I was fortunate to learn the Carbonell-Bonafé technique directly from Professor Fernando Carbonell; currently, my team is among the very few (I think less than 5) in all of Italy performing it. Here is a short film of mine, summarizing in less than 20 minutes a catastrophic laparocele surgery repaired with Carbonell's technique that lasted about 5 hours.

inguinal hernia symptoms, inguinal hernia surgery, scrotal hernia, inguinal hernia symptoms, inguino-scrotal hernia, strangulated hernia, adult umbilical hernia, inguinal hernia surgery, inguinal hernia photo, inguinal hernia surgery, testicular hernia, abdominal laparocele, hernia symptoms, umbilical hernia surgery, inguinal hernia recurrence, crural hernia symptoms, spigastrium hernia, inguinal hernia photos,hernia symptoms, female inguinal hernia, inguinal hernia surgery, umbilical hernia surgery, epigastric hernia symptoms
Abdominal wall surgery in the cancer patient

inguinal hernia symptoms, inguinal hernia surgery, scrotal hernia, inguinal hernia symptoms, inguino-scrotal hernia, strangulated hernia, adult umbilical hernia, inguinal hernia surgery, inguinal hernia photo, inguinal hernia surgery, testicular hernia, abdominal laparocele, hernia symptoms, umbilical hernia surgery, inguinal hernia recurrence, crural hernia symptoms, spigastrium hernia, inguinal hernia photos,hernia symptoms, female inguinal hernia, inguinal hernia surgery, umbilical hernia surgery, epigastric hernia symptoms

Abdominal wall surgery

Abdominal wall surgery is a superspecialty surgery, in many respects more complex than most other abdominal surgeries (except, perhaps, pancreatic surgery and metabolic surgery), requiring years of study and application, and a very detailed knowledge of human anatomy, to be successfully performed. In our unfortunate country, by many of the many, too many big wigs in our own health care, abdominal wall surgery is considered a minor branch of the medical sciences; but one only has to cross the Alps to see how much it is valued, and even feared, in the international surgical environment. And this is well understood when one looks at the disasters, due to surgical unpreparedness, often combined by those who approach the operating table without due respect for the abdominal wall: which, it should be remembered, is one of the load-bearing walls of the "house" in which we live, our body. How would one live in a house with gutted walls? The quality of life would be abysmal; and abysmal is the quality of life of those who are recklessly operated on by those who do not know the laws-often very complex-that dictate that we follow the abdominal wall.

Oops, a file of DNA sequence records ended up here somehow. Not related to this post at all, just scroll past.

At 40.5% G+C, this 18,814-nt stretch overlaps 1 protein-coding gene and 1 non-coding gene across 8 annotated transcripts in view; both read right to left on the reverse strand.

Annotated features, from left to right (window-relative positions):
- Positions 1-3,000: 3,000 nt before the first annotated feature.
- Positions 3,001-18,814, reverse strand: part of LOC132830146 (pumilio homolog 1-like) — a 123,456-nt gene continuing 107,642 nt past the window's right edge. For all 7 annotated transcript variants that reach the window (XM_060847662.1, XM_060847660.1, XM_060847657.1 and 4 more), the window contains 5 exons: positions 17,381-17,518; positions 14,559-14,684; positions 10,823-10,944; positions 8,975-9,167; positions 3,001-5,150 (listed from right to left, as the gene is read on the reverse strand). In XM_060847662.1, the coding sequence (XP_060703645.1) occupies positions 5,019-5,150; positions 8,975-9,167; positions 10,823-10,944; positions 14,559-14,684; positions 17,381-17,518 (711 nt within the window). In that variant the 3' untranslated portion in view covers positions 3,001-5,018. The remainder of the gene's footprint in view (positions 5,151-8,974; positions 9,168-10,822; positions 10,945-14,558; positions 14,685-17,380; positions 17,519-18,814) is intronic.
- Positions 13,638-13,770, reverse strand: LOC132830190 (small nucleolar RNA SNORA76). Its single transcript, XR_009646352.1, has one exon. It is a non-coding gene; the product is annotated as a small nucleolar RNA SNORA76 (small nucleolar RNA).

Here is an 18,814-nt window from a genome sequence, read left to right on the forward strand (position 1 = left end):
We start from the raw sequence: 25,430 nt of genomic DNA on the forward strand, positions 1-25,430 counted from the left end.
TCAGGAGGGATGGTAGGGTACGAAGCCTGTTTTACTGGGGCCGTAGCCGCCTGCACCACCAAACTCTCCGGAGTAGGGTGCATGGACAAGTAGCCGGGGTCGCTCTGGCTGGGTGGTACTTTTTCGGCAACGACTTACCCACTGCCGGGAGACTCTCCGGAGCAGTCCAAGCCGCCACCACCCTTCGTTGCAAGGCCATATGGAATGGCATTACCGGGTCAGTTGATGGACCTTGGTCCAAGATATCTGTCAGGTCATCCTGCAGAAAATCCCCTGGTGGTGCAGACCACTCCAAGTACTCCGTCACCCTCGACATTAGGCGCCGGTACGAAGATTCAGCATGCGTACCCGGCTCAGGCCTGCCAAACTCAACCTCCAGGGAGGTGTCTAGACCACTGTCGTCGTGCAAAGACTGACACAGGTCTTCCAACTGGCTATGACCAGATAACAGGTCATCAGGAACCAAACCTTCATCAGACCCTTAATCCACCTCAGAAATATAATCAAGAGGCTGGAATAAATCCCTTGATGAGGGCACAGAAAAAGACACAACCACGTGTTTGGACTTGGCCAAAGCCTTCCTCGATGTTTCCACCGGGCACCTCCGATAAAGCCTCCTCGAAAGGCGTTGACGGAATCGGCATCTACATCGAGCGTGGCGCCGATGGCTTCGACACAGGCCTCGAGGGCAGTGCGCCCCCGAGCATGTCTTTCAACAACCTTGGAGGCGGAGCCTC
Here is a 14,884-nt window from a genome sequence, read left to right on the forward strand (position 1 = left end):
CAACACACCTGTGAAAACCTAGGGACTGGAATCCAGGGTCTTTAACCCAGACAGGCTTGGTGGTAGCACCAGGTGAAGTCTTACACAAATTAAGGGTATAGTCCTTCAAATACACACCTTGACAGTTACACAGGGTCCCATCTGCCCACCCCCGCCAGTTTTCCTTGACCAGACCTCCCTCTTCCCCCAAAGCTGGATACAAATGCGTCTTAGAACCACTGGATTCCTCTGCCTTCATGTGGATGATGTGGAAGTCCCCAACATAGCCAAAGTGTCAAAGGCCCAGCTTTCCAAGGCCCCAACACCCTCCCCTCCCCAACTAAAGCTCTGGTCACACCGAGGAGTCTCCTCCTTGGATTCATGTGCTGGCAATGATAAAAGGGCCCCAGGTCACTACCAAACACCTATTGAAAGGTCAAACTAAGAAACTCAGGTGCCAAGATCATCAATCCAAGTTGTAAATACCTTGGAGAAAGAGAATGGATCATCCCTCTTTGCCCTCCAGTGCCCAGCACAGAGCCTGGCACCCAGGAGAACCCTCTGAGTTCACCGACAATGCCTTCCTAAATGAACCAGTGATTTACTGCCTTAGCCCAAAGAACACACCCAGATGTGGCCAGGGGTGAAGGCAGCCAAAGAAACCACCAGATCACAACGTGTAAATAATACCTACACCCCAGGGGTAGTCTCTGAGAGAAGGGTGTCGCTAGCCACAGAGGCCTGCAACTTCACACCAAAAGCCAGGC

The history of abdominal wall surgery

abdominal wall surgery, inguinal hernia symptoms, inguinal hernia surgery, scrotal hernia, inguinal hernia symptoms, inguino-scrotal hernia, strangulated hernia, adult umbilical hernia, inguinal hernia surgery, inguinal hernia photos, inguinal hernia surgery, testicular hernia, abdominal laparocele, hernia symptoms, umbilical hernia surgery, inguinal hernia recurrence, crural hernia symptoms, spigastrium hernia, inguinal hernia photos,hernia symptoms, female inguinal hernia, inguinal hernia surgery, umbilical hernia surgery, epigastric hernia symptoms,La history of abdominal wall hernia surgery È the History of Surgery: all the greatest Surgeons, all those whose names are remembered, have applied and contributed to it. I have spoken about it at several national and international conferences and courses, because it is a fascinating tale; just as fascinating is the History of the invention of the prostheses we use today in abdominal wall surgery: to the eye, small sheets of plastic, but with extraordinary technological content inside that rests on more than a century of scientific research.

Course on abdominal wall surgery in the cancer patient

It is therefore a great honor for me, and a great pride, to participate, as the ONLY ITALIAN INVITED SPEAKER among dozens of sacred monsters of Spanish (among the best in the world) and Hispanoamerican Surgery, in the International Course of Abdominal Wall Surgery in the Oncological Patient organized by the Sociedad Hispanoamericana de Hernia and by theUniversity of Valencia next October.

The course is sponsored by the Generalitat Valenciana, the Asociación Española de Cirujanos and theInstituto Cervantes, to name but a few of the major Spanish institutions that have shown interest in our work; as well as by numerous international Scientific Societies.

We will hold our country's flag high, and honor our work!